Office of the Attorney General News Release Archive
Thursday, Sept. 5, 2002
Tony Lee Walker Scheduled to be Executed
AUSTIN - Texas Attorney General John Cornyn offers the following information on Tony Lee Walker, who is scheduled to be executed after 6 p.m. on Tuesday, Sept. 10, 2002.
On Nov. 17, 1993, Tony Lee Walker was sentenced to die for the capital murder of 66-year-old Virginia Simmons in Daingerfield, Texas, on May 23, 1992. Walker also murdered Simmons' 81-year-old husband Willie "Bo" Simmons. A summary of the evidence presented at trial follows.
FACTS OF THE CRIME
On May 23, 1992, at 12:30 a.m., James Cornelius and Tony Walker were riding in Cornelius' car. The two were in possession of rock cocaine, which they both smoked. Cornelius let Walker out of the car and he started walking toward his house. Walker, who was an acquaintance of the Simmons, wanted beer and money for more drugs. He decided to go over to the Simmons' house, which was nearby. On the way, Walker picked up a big stick on a railroad track. When he got to the house, Walker knocked on the door and heard Mr. Simmons ask, "Who is it?" Walker identified himself, and Mr. Simmons opened the door and let him in. Once inside, Walker told Mr. Simmons he wanted a beer. Mr. Simmons went to the kitchen, got a beer, and brought it back to Walker. Walker gave him 50 cents for the beer and then left.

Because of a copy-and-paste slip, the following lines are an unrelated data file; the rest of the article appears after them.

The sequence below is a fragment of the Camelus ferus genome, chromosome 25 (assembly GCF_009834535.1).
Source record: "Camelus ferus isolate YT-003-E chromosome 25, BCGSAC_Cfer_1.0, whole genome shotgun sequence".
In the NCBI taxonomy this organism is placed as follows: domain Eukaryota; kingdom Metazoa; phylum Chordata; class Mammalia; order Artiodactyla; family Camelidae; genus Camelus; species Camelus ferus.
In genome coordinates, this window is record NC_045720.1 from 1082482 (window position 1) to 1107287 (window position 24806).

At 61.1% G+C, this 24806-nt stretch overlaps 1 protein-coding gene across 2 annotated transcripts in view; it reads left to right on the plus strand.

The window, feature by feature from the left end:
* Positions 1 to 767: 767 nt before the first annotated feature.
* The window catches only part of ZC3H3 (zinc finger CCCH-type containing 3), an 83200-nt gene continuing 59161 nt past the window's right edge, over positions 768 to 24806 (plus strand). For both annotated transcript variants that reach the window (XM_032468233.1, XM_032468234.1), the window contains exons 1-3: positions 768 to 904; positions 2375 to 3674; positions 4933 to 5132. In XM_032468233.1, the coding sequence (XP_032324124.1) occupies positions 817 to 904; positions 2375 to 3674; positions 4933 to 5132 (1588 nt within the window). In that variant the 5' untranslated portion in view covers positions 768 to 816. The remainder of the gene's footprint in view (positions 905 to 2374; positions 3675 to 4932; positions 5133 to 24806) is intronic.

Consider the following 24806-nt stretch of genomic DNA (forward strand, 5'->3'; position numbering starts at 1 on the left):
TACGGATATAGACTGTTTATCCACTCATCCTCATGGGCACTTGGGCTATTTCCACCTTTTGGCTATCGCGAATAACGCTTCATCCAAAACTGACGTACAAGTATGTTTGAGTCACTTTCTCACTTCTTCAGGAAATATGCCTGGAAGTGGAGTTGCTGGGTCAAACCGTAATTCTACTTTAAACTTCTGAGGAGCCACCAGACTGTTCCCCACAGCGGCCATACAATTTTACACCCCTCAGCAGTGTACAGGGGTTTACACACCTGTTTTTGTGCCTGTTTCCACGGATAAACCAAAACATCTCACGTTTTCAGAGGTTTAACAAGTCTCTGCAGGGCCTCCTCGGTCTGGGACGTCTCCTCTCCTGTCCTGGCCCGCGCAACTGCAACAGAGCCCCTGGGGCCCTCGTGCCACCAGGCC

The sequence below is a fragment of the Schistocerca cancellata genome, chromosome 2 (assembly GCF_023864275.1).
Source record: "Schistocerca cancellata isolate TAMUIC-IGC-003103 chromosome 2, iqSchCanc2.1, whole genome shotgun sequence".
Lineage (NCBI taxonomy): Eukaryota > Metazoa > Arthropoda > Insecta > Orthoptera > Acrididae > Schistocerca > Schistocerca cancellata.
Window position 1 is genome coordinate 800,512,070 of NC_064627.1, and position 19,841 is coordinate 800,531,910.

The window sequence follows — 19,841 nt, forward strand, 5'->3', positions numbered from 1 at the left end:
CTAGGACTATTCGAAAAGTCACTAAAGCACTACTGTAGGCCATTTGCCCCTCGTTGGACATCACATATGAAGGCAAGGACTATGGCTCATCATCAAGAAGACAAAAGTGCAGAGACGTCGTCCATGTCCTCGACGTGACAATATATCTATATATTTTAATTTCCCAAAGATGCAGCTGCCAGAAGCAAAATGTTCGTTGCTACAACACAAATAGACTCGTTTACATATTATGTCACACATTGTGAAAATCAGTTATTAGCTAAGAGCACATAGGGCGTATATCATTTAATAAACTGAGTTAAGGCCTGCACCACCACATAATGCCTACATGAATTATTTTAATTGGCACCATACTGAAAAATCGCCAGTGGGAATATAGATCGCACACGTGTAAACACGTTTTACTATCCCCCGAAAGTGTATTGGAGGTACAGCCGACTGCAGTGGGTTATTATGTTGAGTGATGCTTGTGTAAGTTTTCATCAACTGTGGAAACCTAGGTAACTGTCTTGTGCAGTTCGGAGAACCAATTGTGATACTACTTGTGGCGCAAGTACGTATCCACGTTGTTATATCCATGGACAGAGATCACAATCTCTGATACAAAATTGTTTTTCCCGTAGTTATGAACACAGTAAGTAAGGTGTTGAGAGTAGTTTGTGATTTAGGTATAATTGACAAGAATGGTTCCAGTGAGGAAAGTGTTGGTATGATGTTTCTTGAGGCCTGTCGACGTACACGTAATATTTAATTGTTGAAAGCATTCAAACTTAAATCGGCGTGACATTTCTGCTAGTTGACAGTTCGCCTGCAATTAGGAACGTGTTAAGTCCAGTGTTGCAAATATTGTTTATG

Walker walked in the woods and drank the beer. He found another stick and went back to the Simmons' house. Walker put the stick behind him and knocked on the door. Mr. Simmons asked who was there, and Walker told him "Roger." Eventually, Virginia Simmons let Walker into the house. Mr. Simmons was standing by the kitchen door with his back turned. When Mr. Simmons turned around, Walker hit him in the back of the head with the stick, which broke. He hit Mr. Simmons in the head again and the stick broke again. Walker then grabbed a walking cane and hit Mr. Simmons a third time. The cane also broke. Mrs. Simmons yelled, "Hey, you want to get shot?" Walker opened the front door and got another stick he had left on the porch. He hit Mrs. Simmons with it and she fell on her bed.
Mr. Simmons was still standing up when Walker grabbed him by the hand, pulled him into the bedroom, and told him to lay down on the floor by the bed. Walker then grabbed Mrs. Simmons and told her to pull her gown up. He tied Mr. Simmons' hands and feet with an electric cord, a belt, and a foam shoulder sling. Walker asked the Simmons if they would tell the police about this, and Mr. Simmons responded that he would not because they had been robbed before. Walker then raped Mrs. Simmons. He noticed that Mrs. Simmons' head was bleeding at the time.
After raping Mrs. Simmons, Walker laid her on the floor by her husband's feet. She was nude and curled up. Walker started thinking that if he did not kill them, they would call the police. After looking at them for about 10 minutes, Walker hit them both in the head repeatedly. Blood was coming out of their mouths and, as Walker watched, they both gasped for air. Walker then went to the kitchen, got a beer, sat down and drank it. Afterward, he dragged Mrs. Simmons into the living room to attempt to sexually assault her again, even though she was dead. Then, he got another beer from the kitchen and drank it.